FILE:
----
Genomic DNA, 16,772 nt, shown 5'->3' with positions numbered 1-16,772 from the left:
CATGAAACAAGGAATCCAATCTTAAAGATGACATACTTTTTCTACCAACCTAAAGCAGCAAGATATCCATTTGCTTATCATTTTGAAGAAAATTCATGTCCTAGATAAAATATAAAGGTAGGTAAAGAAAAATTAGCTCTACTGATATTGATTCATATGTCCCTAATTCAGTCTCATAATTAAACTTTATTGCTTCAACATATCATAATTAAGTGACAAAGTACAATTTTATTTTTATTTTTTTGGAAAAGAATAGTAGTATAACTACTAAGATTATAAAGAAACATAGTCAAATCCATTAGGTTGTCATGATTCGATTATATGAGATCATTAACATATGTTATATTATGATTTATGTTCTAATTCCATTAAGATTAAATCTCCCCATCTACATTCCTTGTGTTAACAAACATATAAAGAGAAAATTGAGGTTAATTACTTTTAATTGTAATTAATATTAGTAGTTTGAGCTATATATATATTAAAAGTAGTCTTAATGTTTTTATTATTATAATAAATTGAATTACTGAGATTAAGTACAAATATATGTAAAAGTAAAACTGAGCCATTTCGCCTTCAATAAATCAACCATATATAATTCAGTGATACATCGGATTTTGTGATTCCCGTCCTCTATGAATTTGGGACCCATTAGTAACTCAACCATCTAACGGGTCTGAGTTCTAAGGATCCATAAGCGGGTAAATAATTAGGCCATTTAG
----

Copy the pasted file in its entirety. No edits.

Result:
Genomic DNA, 16,772 nt, shown 5'->3' with positions numbered 1-16,772 from the left:
CATGAAACAAGGAATCCAATCTTAAAGATGACATACTTTTTCTACCAACCTAAAGCAGCAAGATATCCATTTGCTTATCATTTTGAAGAAAATTCATGTCCTAGATAAAATATAAAGGTAGGTAAAGAAAAATTAGCTCTACTGATATTGATTCATATGTCCCTAATTCAGTCTCATAATTAAACTTTATTGCTTCAACATATCATAATTAAGTGACAAAGTACAATTTTATTTTTATTTTTTTGGAAAAGAATAGTAGTATAACTACTAAGATTATAAAGAAACATAGTCAAATCCATTAGGTTGTCATGATTCGATTATATGAGATCATTAACATATGTTATATTATGATTTATGTTCTAATTCCATTAAGATTAAATCTCCCCATCTACATTCCTTGTGTTAACAAACATATAAAGAGAAAATTGAGGTTAATTACTTTTAATTGTAATTAATATTAGTAGTTTGAGCTATATATATATTAAAAGTAGTCTTAATGTTTTTATTATTATAATAAATTGAATTACTGAGATTAAGTACAAATATATGTAAAAGTAAAACTGAGCCATTTCGCCTTCAATAAATCAACCATATATAATTCAGTGATACATCGGATTTTGTGATTCCCGTCCTCTATGAATTTGGGACCCATTAGTAACTCAACCATCTAACGGGTCTGAGTTCTAAGGATCCATAAGCGGGTAAATAATTAGGCCATTTAG